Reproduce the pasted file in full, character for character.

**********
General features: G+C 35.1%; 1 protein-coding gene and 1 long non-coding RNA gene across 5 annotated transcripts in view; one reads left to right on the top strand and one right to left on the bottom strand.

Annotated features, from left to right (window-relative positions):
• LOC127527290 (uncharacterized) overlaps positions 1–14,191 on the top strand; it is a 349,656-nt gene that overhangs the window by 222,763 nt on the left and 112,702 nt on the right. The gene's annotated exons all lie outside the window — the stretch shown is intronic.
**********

General features: G+C 35.1%; 1 protein-coding gene and 1 long non-coding RNA gene across 5 annotated transcripts in view; one reads left to right on the top strand and one right to left on the bottom strand.

Annotated features, from left to right (window-relative positions):
• LOC127527290 (uncharacterized) overlaps positions 1–14,191 on the top strand; it is a 349,656-nt gene that overhangs the window by 222,763 nt on the left and 112,702 nt on the right. The gene's annotated exons all lie outside the window — the stretch shown is intronic.